At a time where South Carolina health providers are trying to manage COVID-19 patient loads, mental health experts are raising concerns about front-line workers' rising stress levels and their overall well-being.
“You can’t help someone else until you help yourself," said Dr. Sarah Coker, a psychiatrist with Roper St. Francis Healthcare.
Over the past few weeks, South Carolina has recorded thousands of new coronavirus cases. At the same time, the state's hospitalizations for the virus have tripled.
Internationally, the pandemic has placed increased pressure on front-line health care workers and pushed many to report feelings of excessive stress.
In a study of more than 1,000 health providers in China by the Journal of the American Medical Association in March, 71 percent reported experiencing psychological distress. Half of them reported dealing with depression.
Alyssa Rheingold, a professor and clinical psychiatrist with the Medical University of South Carolina's Department of Psychiatry and Behavioral Sciences, said that early in the pandemic there was a lot of anxiety from health care workers about what to expect with the virus.
With South Carolina seeing a spike in cases, Rheingold sees that anxiety shifting a lot to chronic fatigue, which can eventually lead to problems including depression. Front-line workers are finding themselves in extended periods of anxiety and being on guard.
Rheingold argues workers have to be intentional about taking care of themselves because of this, especially considering how long the pandemic could potentially last.
“This is a marathon, not a sprint," she said.
According to the American Psychiatric Nurses Association, some of the clear red flags for excessive stress are trouble with sleeping, irritability, difficulty concentrating and rapid heart rate.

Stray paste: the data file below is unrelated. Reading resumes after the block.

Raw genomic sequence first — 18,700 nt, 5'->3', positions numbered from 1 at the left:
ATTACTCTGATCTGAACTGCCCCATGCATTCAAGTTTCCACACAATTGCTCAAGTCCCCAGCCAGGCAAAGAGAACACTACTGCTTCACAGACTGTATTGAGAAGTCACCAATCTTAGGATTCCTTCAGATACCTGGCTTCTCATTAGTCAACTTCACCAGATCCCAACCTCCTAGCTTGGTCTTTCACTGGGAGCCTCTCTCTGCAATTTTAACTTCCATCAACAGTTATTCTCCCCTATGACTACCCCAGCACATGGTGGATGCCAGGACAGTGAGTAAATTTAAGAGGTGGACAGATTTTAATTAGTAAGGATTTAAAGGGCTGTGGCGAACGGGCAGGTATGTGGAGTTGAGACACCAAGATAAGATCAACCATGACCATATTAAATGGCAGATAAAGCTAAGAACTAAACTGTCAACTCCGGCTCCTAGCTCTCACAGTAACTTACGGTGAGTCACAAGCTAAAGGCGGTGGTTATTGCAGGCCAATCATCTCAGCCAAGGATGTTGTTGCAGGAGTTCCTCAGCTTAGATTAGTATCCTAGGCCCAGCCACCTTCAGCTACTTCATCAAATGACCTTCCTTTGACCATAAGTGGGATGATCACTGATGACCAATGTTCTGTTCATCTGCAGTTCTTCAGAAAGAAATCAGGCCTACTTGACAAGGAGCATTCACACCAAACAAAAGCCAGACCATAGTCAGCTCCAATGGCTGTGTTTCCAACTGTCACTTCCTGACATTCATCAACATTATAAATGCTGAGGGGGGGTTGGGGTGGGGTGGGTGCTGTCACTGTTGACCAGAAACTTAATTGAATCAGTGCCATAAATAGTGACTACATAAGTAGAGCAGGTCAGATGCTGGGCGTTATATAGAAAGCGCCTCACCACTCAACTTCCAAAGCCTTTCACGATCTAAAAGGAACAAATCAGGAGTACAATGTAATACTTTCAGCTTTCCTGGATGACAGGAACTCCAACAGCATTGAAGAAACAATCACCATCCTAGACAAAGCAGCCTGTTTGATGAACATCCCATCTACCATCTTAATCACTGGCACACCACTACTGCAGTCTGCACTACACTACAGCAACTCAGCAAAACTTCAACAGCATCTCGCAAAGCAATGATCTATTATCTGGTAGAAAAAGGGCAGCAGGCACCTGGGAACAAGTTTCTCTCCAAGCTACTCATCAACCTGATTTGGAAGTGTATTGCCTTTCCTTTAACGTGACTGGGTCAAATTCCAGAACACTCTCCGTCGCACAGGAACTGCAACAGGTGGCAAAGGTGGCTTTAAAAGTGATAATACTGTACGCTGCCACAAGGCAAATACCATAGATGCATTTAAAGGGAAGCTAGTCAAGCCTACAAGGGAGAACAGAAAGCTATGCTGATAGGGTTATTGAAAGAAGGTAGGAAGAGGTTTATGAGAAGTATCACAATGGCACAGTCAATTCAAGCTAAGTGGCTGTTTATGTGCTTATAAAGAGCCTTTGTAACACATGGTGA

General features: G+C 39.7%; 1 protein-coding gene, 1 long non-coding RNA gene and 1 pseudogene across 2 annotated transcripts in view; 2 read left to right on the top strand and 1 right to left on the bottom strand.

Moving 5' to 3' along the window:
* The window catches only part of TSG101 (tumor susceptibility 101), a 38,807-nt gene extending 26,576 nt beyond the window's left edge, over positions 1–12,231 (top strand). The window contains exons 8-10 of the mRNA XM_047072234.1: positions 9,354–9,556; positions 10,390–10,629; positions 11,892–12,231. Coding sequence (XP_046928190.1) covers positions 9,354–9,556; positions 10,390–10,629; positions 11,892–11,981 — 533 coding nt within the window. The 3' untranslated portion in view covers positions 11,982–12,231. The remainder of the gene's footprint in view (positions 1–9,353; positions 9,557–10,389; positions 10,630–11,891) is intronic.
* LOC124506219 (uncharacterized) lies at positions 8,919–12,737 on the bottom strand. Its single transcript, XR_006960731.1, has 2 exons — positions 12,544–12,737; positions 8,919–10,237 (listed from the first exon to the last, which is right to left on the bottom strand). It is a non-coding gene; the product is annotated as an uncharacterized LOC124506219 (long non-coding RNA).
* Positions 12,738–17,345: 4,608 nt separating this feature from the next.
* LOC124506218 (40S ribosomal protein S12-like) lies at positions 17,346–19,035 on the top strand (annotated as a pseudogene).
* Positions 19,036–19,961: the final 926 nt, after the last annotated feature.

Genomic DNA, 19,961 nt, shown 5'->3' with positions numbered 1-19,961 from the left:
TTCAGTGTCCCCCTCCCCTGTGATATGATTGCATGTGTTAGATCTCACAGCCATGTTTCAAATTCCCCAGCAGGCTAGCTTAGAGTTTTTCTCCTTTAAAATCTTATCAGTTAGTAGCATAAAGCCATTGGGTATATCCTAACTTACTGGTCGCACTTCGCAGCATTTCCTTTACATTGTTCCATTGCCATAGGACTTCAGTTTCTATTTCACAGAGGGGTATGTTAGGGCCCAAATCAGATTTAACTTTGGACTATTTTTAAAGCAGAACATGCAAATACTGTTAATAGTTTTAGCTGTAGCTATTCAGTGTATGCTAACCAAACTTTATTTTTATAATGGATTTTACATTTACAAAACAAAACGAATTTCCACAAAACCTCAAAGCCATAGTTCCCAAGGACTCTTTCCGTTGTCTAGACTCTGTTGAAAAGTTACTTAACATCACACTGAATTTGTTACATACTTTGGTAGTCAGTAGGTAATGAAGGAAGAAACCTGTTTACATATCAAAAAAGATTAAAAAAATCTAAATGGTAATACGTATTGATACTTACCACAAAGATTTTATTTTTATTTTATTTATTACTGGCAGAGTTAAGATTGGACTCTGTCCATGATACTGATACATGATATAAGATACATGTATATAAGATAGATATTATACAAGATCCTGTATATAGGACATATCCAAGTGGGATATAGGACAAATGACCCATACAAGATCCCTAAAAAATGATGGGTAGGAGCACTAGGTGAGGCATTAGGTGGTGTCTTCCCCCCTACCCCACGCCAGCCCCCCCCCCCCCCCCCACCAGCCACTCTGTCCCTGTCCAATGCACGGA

With providers dealing with managing patients during a pandemic while addressing their own personal fears with the virus, some may be experiencing acute stress disorder. If that intense level of stress persists for 30 days, the association believes workers should consider the possibility of post-traumatic stress disorder.
This all feeds into the association's argument there is an increased risk of a second pandemic of mental health problems among American health providers and communities. Coker agrees.
Long term, she sees there being an increased risk of burnout and potential increase in the suicide rate among health professionals.
One of the best things experts believe providers can do for themselves in this new normal is be mindful of their mental health and their social connections.
For a lot of health providers who work directly with COVID-19 patients, Tari Dilks, the president of the American Psychiatric Nurses Association, said she has heard stories of them coming home and immediately taking all of their clothes off in the garage and hopping in the shower before they even make time for social interactions.
“They do that day after day," she said.
Some are quarantining from their families all together because of their daily exposure to the virus, Coker said.
If they aren't able to physically connect with someone, Dilks encourages workers to try reaching out to people virtually since social connections are vitally important. Her mother has a list of people she routinely calls to check up on, so that's one step health providers can take.
Nurses in particular also have a bad habit of getting into a deep focus and not taking breaks. Experts agree that they especially have to be mindful of taking those much needed pauses throughout the day to help manage stress.
Most health providers were working in stressful situations even before the pandemic. While certain coping mechanisms may have worked prior to the coronavirus, Rheingold said, they may not be working now with social distancing.
"Sometimes it might be about learning other strategies," she said.
If a worker hasn't reached a dire level of stress, then it may be OK to reach out to family member or friend for support. They also can make attempts to exercise more and start implementing relaxation practices.
But if they get to point where the stress is so severe that they are losing sleep and having actual dysfunction in their lives, then Coker believes they should seek professional help.
A lot of hospitals will usually offer access to mental health resources to their staff, she said. The S.C. Department of Mental Health offers resources online through its website.
The Substance Abuse and Mental Health Services Administration also has a distress helpline that people can take advantage during the pandemic by calling 1-800-985-5990 or texting "TalkWithUs" to 66746.